Nearly half a million personal loan and credit card customers are in line for a windfall after a raft of lenders agreed to repay over £149 million in interest and charges following paperwork errors.

The Office of Fair Trading (OFT) has ordered 17 banks and building societies – which have not been named – to compensate 497,000 customers after it found documents relating to store cards, credit cards, loans and hire purchase agreements failed to comply with the Consumer Credit Act.

Customers don't need to take any action as they should be contacted directly by their bank or building society shortly if their agreement is affected (see our Best Bank Accounts guide for the best buys).

Some of the breaches date back as far as 2008, with lenders failing to provide the required wording or information in statements and arrears notices.

In some cases, they broke rules on providing annual statements within 30 days of being due, or they failed to tell customers how much they owed within 14 days of a default, the OFT says.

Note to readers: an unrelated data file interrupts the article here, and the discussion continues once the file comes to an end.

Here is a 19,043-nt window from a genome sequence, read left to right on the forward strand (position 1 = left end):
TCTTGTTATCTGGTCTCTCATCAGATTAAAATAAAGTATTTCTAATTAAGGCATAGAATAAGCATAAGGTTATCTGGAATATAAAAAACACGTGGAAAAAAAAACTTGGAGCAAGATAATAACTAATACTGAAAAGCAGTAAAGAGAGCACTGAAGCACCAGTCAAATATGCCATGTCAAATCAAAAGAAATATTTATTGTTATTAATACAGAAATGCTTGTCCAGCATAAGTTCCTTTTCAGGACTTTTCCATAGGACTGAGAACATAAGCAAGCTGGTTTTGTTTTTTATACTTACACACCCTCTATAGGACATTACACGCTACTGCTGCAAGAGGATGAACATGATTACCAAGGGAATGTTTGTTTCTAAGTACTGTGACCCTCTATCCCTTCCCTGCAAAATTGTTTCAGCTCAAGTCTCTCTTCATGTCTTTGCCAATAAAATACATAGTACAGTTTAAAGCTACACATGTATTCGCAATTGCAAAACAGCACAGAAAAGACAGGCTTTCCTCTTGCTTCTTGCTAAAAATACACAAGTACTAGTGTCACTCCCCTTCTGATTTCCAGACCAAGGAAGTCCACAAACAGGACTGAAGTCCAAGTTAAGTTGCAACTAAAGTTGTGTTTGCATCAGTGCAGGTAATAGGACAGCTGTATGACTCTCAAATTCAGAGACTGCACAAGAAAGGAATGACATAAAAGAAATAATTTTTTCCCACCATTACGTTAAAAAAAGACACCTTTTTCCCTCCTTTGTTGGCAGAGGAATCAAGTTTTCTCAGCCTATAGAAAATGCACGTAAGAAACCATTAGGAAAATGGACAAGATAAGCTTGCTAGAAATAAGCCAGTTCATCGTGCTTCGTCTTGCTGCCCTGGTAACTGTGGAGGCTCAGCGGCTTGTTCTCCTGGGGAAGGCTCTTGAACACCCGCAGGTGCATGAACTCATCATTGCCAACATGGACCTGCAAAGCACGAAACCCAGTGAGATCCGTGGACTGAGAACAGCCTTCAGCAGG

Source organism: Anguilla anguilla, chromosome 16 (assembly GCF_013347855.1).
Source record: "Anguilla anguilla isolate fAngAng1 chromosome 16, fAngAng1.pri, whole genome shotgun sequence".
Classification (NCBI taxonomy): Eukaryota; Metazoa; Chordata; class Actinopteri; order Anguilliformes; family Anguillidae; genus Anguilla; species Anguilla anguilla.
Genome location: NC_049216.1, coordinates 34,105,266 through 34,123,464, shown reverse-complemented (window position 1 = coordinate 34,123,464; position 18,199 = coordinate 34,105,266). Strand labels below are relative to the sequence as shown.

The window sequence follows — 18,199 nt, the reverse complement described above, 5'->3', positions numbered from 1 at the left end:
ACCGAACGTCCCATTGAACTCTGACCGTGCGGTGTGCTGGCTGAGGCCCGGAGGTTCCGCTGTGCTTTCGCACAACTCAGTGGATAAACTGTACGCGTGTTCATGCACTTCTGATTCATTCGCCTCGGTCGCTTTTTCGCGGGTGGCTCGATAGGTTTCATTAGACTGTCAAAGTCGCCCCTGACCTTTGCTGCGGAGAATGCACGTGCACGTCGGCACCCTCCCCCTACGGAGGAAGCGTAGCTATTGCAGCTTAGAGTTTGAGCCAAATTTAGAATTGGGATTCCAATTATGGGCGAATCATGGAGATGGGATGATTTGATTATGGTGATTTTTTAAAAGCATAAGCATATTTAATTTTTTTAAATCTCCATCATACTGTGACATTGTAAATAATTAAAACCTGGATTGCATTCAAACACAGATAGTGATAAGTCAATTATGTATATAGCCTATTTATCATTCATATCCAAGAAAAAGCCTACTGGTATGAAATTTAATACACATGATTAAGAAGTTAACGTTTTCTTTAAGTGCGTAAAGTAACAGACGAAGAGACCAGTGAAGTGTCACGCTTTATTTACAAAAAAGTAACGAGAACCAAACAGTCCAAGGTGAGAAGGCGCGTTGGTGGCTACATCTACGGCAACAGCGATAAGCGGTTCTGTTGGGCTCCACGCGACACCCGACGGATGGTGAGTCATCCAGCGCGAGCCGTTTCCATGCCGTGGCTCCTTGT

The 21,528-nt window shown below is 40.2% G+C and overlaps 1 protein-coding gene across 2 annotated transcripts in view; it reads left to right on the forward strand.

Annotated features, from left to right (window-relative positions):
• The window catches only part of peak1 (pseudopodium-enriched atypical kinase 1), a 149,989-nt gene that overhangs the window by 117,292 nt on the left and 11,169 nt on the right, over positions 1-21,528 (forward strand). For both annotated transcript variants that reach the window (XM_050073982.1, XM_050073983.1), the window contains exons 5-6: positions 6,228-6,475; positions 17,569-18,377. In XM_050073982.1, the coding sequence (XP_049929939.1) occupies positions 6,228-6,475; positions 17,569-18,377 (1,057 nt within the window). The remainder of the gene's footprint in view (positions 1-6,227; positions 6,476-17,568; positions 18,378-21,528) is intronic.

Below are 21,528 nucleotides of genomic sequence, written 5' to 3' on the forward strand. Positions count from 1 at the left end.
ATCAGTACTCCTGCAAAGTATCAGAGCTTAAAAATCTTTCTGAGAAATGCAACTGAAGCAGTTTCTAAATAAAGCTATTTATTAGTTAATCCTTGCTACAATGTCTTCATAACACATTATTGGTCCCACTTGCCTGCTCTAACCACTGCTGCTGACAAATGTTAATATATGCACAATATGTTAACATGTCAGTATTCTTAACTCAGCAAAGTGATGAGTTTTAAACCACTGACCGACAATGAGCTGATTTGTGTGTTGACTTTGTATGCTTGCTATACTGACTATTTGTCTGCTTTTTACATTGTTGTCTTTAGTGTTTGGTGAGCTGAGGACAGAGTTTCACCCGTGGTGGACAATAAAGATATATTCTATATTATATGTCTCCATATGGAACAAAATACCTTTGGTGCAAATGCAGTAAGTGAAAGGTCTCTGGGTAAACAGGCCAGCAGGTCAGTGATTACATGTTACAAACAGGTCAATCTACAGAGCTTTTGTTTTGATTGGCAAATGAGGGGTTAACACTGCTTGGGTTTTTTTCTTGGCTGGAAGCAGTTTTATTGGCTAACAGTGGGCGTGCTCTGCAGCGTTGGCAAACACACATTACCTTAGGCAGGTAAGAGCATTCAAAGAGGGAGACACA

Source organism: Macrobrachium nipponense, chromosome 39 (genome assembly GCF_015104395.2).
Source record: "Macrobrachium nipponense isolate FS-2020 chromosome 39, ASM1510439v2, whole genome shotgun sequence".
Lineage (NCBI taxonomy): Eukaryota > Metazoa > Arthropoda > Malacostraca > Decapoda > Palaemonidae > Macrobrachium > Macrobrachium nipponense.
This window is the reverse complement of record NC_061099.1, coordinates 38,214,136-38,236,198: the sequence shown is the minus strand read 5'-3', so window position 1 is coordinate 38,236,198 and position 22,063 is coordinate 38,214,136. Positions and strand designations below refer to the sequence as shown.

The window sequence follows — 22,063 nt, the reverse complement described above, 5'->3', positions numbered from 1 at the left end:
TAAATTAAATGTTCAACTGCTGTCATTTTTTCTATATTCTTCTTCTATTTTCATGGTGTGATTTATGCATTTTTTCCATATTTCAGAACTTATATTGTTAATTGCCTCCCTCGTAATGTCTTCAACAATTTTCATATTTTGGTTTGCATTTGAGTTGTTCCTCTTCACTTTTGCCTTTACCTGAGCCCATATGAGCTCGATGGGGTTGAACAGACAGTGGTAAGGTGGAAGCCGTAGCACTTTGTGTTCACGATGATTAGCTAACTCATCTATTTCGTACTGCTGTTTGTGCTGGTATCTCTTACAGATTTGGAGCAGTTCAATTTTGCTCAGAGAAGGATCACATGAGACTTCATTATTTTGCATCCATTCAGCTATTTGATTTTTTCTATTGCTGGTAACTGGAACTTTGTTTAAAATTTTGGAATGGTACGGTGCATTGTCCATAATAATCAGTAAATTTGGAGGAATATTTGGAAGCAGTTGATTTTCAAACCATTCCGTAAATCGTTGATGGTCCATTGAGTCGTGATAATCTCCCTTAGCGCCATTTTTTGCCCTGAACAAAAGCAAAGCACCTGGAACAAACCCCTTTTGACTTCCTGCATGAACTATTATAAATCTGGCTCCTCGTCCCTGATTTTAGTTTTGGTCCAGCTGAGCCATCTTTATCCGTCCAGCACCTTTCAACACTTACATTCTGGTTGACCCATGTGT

Under the Consumer Credit Act, lenders are not entitled to interest or arrears fees during the period that their statements don't comply with the Act. This means they must now pay the money back.

Similar gaffes

The OFT wrote to 50 banks and building societies last November following a string of similar errors made by Barclays, Northern Rock and The Co-operative Bank.

Northern Rock Asset Management had to pay out £270 million to people after a documentation blunder emerged in December 2012. Barclays said last September it was repaying interest and charges to as many as 300,000 customers, at a cost of about £100 million, after falling foul of the law.

The Co-operative Bank revealed in October that it had increased its provisions for customer redress, in part to cover "an identified breach of the Consumer Credit Act".

David Fisher, senior director for consumer credit at the OFT, says: "These issues were not deliberate misconduct, but the institutions concerned should have ensured they were complying with the law.

"The OFT welcomes the proactive steps taken to return money to customers where it was incorrectly charged."